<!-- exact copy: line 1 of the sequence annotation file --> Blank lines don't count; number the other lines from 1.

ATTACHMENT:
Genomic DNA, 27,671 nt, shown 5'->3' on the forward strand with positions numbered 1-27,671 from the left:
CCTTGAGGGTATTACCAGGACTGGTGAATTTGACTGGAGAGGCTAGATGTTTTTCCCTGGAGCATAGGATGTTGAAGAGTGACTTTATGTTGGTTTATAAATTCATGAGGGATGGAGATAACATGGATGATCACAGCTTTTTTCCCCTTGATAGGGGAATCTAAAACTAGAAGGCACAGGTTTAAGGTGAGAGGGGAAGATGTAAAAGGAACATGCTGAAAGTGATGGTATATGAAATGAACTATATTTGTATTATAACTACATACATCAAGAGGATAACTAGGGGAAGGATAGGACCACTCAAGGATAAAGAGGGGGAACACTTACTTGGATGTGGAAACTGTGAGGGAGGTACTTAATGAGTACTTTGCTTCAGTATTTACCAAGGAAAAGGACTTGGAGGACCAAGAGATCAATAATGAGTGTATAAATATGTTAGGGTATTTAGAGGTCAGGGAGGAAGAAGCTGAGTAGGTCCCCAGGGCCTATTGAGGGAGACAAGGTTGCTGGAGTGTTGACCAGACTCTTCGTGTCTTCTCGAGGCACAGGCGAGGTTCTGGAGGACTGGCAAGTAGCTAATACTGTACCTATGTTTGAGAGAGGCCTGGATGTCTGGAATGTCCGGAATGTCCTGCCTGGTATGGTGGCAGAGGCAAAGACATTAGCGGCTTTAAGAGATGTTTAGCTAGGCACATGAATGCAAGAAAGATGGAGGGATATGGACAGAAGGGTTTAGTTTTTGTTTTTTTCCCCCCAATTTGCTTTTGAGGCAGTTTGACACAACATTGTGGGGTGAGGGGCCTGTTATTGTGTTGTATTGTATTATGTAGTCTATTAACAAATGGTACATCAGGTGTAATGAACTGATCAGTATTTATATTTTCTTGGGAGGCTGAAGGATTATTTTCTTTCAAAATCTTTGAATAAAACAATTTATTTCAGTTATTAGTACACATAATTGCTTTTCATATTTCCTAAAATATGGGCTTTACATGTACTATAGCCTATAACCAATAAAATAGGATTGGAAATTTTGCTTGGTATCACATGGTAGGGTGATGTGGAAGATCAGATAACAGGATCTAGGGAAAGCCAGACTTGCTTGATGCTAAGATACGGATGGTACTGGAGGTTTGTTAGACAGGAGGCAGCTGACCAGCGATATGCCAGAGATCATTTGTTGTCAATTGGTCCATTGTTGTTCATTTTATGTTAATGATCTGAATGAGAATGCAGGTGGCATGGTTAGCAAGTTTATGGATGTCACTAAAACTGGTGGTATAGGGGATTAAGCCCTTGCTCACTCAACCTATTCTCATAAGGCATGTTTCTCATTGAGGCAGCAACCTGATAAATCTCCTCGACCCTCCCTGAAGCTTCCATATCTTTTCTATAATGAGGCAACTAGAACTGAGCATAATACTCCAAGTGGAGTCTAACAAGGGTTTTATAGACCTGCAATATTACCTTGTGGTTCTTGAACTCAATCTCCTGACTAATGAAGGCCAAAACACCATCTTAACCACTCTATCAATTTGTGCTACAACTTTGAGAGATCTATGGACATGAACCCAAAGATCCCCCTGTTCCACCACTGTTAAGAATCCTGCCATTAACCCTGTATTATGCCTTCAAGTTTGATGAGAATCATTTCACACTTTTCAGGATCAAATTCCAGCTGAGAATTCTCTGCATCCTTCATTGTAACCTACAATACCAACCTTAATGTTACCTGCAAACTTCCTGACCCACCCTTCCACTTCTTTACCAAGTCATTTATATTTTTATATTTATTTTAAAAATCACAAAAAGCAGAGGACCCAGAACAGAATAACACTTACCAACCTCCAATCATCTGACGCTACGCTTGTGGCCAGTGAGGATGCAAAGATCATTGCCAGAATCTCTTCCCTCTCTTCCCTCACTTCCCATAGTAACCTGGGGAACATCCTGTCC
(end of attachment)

Genomic DNA, 27,671 nt, shown 5'->3' on the forward strand with positions numbered 1-27,671 from the left: